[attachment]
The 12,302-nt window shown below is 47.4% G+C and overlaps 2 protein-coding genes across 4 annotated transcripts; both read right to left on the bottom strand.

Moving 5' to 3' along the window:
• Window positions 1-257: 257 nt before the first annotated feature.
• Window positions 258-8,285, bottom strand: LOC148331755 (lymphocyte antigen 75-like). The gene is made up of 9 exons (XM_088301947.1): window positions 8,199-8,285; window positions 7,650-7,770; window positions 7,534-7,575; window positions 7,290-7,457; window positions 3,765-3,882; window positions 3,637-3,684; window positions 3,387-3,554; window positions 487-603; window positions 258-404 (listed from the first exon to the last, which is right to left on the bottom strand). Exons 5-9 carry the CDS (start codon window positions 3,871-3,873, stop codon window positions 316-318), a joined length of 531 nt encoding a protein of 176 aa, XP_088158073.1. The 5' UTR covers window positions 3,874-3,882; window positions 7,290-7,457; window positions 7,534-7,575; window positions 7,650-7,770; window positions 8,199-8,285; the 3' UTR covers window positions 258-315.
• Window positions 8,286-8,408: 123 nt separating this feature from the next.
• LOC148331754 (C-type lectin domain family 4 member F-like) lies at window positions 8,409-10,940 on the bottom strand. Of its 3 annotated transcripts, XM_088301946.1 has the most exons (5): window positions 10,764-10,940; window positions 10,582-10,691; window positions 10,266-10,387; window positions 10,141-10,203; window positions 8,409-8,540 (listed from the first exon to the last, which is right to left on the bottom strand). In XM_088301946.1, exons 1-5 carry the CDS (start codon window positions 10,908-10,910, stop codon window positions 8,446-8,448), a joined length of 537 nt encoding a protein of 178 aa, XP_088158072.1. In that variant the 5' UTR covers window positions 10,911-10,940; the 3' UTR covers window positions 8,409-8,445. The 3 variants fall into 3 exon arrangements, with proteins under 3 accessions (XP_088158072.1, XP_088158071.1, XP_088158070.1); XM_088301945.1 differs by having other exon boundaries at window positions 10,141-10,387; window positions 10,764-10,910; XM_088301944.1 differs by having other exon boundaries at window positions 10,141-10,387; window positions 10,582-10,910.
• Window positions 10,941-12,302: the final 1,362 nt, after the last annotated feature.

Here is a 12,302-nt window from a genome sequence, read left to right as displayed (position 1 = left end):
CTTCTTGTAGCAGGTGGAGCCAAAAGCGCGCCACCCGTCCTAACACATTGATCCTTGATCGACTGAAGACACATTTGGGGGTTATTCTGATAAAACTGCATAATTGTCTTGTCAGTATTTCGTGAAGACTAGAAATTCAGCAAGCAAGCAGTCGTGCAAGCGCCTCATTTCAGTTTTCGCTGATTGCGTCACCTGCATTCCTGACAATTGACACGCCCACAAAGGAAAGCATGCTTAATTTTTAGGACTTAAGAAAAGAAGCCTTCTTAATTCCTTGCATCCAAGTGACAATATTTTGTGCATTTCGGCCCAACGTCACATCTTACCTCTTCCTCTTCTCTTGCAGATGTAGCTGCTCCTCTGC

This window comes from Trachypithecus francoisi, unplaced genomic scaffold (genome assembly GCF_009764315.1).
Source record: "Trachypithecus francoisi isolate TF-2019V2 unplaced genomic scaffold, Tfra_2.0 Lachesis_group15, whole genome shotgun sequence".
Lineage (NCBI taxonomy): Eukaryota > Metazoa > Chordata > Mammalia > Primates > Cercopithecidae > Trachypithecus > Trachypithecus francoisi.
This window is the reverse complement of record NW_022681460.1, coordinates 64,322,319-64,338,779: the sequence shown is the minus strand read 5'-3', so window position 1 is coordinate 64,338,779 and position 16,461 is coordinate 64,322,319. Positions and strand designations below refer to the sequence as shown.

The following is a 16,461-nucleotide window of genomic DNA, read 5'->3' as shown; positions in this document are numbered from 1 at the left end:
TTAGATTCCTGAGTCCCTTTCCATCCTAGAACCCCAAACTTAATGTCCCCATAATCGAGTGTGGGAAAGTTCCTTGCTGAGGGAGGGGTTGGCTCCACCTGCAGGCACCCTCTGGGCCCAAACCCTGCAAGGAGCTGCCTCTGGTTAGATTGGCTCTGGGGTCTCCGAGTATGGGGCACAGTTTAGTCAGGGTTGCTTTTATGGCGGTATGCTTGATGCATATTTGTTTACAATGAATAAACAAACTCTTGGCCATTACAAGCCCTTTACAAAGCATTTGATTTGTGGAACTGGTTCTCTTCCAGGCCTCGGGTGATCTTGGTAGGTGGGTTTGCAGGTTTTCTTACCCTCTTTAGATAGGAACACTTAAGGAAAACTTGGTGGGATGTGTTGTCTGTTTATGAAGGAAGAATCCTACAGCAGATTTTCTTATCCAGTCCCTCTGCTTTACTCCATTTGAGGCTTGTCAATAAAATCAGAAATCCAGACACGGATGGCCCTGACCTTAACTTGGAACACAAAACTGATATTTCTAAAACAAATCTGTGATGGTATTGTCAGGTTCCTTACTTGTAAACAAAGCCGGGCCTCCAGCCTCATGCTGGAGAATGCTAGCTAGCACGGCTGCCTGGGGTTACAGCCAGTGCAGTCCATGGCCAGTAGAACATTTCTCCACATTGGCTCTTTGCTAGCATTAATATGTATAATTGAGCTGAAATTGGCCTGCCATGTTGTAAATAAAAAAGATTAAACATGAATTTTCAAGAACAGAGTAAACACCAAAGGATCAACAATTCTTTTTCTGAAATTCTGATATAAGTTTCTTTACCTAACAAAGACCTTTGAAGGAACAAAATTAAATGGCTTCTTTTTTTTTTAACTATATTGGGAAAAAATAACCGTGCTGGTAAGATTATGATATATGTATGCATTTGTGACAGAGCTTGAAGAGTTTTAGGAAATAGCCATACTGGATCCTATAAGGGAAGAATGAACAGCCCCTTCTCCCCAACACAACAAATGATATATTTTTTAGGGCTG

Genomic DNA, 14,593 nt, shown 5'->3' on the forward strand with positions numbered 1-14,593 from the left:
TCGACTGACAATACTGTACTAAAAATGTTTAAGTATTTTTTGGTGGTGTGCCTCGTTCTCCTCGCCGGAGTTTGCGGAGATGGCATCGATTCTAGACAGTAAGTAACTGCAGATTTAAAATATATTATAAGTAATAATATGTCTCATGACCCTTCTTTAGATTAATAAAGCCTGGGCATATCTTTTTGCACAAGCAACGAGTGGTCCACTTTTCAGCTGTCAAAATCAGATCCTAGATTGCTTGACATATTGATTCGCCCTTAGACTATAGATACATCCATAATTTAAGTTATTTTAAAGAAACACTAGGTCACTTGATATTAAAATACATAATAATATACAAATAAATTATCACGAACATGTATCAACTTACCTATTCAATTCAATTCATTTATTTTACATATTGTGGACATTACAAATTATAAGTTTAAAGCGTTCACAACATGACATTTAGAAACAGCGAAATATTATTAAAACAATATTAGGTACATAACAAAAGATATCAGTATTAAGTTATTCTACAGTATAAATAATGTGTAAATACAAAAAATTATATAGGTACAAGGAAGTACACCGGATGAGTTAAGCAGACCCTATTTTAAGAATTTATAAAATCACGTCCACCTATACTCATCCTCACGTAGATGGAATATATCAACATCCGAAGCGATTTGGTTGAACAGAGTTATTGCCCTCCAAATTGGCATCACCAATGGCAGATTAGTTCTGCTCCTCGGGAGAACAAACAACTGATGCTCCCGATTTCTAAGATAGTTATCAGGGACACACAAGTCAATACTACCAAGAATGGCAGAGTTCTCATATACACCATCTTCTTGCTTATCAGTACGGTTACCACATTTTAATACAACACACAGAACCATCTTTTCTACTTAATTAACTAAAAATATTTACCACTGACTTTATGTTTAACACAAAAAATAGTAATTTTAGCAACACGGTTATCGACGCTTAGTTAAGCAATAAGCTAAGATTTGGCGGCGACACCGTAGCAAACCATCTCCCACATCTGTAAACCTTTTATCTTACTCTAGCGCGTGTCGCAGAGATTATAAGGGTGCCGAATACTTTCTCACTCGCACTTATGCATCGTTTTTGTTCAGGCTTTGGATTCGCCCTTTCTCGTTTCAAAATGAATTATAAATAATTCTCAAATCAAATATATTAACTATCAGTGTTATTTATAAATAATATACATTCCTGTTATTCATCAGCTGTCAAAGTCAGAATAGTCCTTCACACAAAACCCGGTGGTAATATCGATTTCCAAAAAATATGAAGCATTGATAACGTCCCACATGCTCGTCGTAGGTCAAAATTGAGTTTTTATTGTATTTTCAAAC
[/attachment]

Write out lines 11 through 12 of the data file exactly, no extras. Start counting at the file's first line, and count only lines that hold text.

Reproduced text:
Source record: "Trachypithecus francoisi isolate TF-2019V2 unplaced genomic scaffold, Tfra_2.0 Lachesis_group15, whole genome shotgun sequence".
Lineage (NCBI taxonomy): Eukaryota > Metazoa > Chordata > Mammalia > Primates > Cercopithecidae > Trachypithecus > Trachypithecus francoisi.